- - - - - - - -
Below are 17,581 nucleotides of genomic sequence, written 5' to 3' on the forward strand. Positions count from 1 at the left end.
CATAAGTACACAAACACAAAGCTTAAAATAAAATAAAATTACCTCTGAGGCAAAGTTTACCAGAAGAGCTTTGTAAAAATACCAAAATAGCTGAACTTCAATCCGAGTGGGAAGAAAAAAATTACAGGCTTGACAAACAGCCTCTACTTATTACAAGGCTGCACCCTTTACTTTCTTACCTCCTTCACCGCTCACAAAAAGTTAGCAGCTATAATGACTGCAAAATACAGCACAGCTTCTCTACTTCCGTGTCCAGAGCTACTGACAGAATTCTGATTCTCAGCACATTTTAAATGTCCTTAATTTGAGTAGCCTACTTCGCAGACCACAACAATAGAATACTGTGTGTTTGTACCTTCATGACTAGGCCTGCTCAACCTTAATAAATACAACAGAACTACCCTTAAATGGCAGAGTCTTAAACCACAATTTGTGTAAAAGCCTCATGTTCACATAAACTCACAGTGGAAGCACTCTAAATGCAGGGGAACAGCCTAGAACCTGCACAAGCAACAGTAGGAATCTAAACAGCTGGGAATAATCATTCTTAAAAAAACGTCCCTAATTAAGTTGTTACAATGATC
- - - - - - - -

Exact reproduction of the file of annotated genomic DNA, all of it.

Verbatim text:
Below are 17,581 nucleotides of genomic sequence, written 5' to 3' on the forward strand. Positions count from 1 at the left end.
CATAAGTACACAAACACAAAGCTTAAAATAAAATAAAATTACCTCTGAGGCAAAGTTTACCAGAAGAGCTTTGTAAAAATACCAAAATAGCTGAACTTCAATCCGAGTGGGAAGAAAAAAATTACAGGCTTGACAAACAGCCTCTACTTATTACAAGGCTGCACCCTTTACTTTCTTACCTCCTTCACCGCTCACAAAAAGTTAGCAGCTATAATGACTGCAAAATACAGCACAGCTTCTCTACTTCCGTGTCCAGAGCTACTGACAGAATTCTGATTCTCAGCACATTTTAAATGTCCTTAATTTGAGTAGCCTACTTCGCAGACCACAACAATAGAATACTGTGTGTTTGTACCTTCATGACTAGGCCTGCTCAACCTTAATAAATACAACAGAACTACCCTTAAATGGCAGAGTCTTAAACCACAATTTGTGTAAAAGCCTCATGTTCACATAAACTCACAGTGGAAGCACTCTAAATGCAGGGGAACAGCCTAGAACCTGCACAAGCAACAGTAGGAATCTAAACAGCTGGGAATAATCATTCTTAAAAAAACGTCCCTAATTAAGTTGTTACAATGATC